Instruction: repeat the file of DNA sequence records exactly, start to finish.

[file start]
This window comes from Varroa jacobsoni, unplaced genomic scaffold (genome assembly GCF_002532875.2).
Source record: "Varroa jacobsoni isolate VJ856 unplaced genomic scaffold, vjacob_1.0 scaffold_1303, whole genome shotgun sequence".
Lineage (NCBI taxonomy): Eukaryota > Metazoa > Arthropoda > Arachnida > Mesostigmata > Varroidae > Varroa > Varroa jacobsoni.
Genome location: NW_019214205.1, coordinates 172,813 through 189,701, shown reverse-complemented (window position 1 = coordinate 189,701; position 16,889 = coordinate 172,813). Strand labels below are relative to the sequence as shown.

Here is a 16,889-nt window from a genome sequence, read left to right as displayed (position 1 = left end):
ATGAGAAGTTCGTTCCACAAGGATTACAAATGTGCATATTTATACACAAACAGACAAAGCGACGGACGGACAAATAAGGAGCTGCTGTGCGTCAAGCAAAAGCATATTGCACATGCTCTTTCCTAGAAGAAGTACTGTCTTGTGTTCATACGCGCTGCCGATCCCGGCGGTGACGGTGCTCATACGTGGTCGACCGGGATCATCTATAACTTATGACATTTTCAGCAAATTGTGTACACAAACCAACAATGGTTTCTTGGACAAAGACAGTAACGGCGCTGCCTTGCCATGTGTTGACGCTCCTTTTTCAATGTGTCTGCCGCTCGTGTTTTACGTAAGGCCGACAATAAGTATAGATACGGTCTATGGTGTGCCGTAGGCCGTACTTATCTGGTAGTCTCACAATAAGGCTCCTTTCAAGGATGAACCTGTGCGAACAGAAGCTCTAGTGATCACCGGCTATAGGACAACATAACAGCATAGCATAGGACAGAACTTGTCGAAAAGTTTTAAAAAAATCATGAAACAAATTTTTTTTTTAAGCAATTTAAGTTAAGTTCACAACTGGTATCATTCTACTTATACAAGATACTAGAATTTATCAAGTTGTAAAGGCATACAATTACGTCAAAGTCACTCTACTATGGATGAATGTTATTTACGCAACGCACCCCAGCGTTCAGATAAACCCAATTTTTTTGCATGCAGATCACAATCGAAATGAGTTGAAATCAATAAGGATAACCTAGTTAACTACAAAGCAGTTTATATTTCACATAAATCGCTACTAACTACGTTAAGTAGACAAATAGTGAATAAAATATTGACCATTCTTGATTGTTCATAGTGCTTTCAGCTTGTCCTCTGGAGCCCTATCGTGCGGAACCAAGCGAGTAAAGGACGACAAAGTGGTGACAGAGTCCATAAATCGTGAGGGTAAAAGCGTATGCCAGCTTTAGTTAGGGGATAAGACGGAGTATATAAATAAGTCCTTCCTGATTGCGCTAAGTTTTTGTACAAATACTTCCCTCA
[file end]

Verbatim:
This window comes from Varroa jacobsoni, unplaced genomic scaffold (genome assembly GCF_002532875.2).
Source record: "Varroa jacobsoni isolate VJ856 unplaced genomic scaffold, vjacob_1.0 scaffold_1303, whole genome shotgun sequence".
Lineage (NCBI taxonomy): Eukaryota > Metazoa > Arthropoda > Arachnida > Mesostigmata > Varroidae > Varroa > Varroa jacobsoni.
Genome location: NW_019214205.1, coordinates 172,813 through 189,701, shown reverse-complemented (window position 1 = coordinate 189,701; position 16,889 = coordinate 172,813). Strand labels below are relative to the sequence as shown.

Here is a 16,889-nt window from a genome sequence, read left to right as displayed (position 1 = left end):
ATGAGAAGTTCGTTCCACAAGGATTACAAATGTGCATATTTATACACAAACAGACAAAGCGACGGACGGACAAATAAGGAGCTGCTGTGCGTCAAGCAAAAGCATATTGCACATGCTCTTTCCTAGAAGAAGTACTGTCTTGTGTTCATACGCGCTGCCGATCCCGGCGGTGACGGTGCTCATACGTGGTCGACCGGGATCATCTATAACTTATGACATTTTCAGCAAATTGTGTACACAAACCAACAATGGTTTCTTGGACAAAGACAGTAACGGCGCTGCCTTGCCATGTGTTGACGCTCCTTTTTCAATGTGTCTGCCGCTCGTGTTTTACGTAAGGCCGACAATAAGTATAGATACGGTCTATGGTGTGCCGTAGGCCGTACTTATCTGGTAGTCTCACAATAAGGCTCCTTTCAAGGATGAACCTGTGCGAACAGAAGCTCTAGTGATCACCGGCTATAGGACAACATAACAGCATAGCATAGGACAGAACTTGTCGAAAAGTTTTAAAAAAATCATGAAACAAATTTTTTTTTTAAGCAATTTAAGTTAAGTTCACAACTGGTATCATTCTACTTATACAAGATACTAGAATTTATCAAGTTGTAAAGGCATACAATTACGTCAAAGTCACTCTACTATGGATGAATGTTATTTACGCAACGCACCCCAGCGTTCAGATAAACCCAATTTTTTTGCATGCAGATCACAATCGAAATGAGTTGAAATCAATAAGGATAACCTAGTTAACTACAAAGCAGTTTATATTTCACATAAATCGCTACTAACTACGTTAAGTAGACAAATAGTGAATAAAATATTGACCATTCTTGATTGTTCATAGTGCTTTCAGCTTGTCCTCTGGAGCCCTATCGTGCGGAACCAAGCGAGTAAAGGACGACAAAGTGGTGACAGAGTCCATAAATCGTGAGGGTAAAAGCGTATGCCAGCTTTAGTTAGGGGATAAGACGGAGTATATAAATAAGTCCTTCCTGATTGCGCTAAGTTTTTGTACAAATACTTCCCTCA